Much of this past week or so has seen at least one Christmas Truce article reach my inbox every day. And, although it’s great to think that in the midst of killing and bloodshed, some took a stand and brought an end to it for a few hours, we mustn’t forget those who did not have that opportunity then and those that suffer due to the wars that continue to plague our earth.
The Sainsbury‘s Christmas advert has become the symbol of the truce this year and the theme of reconciliation was continued in the Queen’s Speech. However, Terri Crocker’s research sheds a different view on the reasons for the Truce of 1914. What a pity the conditions Terri highlights as reasons the truce occurred were not present in Africa. Unfortunately, it wasn’t the rainy season, and although there was an overall lull in the conflict due to the order imposed by the British War Office after the November defeat at Tanga, localised skirmishes continued to take place; including on Christmas Day. And in South West Africa, the South Africans re-started their invasion of the German colony having brought the rebellion in the Union to a close whilst the Germans launched the first of their Zepellin raids.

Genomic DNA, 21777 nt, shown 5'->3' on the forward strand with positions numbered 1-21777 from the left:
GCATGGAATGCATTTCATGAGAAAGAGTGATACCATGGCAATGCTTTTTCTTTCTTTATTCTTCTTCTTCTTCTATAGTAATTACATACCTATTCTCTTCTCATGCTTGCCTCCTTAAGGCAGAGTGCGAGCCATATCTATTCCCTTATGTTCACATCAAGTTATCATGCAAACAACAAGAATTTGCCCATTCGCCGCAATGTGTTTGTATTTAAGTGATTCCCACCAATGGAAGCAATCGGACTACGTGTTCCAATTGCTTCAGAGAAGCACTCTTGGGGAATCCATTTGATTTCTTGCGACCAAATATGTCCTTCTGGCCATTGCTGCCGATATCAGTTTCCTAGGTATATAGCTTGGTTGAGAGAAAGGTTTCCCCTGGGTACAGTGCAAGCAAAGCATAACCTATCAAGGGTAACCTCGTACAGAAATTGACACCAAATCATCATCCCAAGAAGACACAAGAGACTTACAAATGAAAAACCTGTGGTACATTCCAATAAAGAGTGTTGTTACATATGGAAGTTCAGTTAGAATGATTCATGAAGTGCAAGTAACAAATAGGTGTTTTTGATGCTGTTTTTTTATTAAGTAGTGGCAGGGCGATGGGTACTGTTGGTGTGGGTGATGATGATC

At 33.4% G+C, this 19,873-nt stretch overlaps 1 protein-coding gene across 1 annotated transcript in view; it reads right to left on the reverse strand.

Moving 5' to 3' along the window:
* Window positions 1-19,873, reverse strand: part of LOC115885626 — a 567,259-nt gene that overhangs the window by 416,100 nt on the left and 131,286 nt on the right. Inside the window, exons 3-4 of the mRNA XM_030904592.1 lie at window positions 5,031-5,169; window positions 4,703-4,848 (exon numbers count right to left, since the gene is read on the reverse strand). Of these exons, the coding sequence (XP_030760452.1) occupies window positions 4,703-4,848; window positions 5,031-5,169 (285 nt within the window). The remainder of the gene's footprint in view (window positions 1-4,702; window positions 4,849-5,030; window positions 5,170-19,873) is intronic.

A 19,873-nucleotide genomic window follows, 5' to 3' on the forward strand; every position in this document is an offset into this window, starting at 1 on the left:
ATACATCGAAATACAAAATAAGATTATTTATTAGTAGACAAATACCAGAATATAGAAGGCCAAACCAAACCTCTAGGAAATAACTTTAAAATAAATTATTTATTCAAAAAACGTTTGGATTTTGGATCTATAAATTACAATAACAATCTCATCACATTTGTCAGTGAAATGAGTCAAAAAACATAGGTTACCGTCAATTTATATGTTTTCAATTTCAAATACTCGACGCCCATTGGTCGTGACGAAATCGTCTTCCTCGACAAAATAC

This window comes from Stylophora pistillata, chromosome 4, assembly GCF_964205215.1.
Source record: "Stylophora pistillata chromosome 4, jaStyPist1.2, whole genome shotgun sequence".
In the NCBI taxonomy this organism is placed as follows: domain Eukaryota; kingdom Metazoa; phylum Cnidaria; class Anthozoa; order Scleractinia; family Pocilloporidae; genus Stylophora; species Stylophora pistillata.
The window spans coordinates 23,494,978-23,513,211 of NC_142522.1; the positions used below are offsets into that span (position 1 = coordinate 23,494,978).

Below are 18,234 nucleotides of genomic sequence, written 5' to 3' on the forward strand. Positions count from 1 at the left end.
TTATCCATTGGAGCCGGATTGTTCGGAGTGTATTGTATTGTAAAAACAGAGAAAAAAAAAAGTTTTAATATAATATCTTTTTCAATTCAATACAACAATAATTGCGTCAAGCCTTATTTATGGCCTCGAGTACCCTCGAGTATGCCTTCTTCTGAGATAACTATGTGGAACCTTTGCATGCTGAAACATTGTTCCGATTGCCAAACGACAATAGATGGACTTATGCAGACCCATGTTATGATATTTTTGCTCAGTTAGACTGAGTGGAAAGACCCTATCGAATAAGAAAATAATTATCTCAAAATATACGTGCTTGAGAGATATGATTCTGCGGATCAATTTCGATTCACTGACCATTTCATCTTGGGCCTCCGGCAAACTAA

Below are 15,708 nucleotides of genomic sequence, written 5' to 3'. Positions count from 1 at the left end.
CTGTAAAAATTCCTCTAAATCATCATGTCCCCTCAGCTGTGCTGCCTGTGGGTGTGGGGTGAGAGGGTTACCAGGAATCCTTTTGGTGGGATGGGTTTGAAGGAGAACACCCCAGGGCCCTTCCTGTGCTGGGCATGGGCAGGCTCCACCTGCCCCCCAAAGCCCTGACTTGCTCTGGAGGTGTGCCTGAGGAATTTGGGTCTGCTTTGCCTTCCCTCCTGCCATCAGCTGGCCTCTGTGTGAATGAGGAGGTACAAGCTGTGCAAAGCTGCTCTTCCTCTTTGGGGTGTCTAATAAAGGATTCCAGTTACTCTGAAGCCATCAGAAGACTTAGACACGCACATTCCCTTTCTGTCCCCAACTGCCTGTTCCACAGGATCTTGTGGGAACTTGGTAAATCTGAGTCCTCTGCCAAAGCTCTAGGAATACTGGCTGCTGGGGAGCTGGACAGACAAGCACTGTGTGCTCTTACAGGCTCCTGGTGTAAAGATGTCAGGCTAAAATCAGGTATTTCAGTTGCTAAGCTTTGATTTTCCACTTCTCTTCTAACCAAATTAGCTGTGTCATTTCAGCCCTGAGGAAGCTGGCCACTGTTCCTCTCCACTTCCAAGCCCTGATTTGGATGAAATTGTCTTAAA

At this time of the year, we remember those suffering the effects of war and pay tribute to those trying to make the world a safer place to live including those who guard the tombs of the Unknown Soldiers as recognised by Roads to the Great War. We remember too those working to ease the lives of those afflicted by disease (Ebola) and other disasters, natural and man-created.
May 2015 bring peace to as many as possible.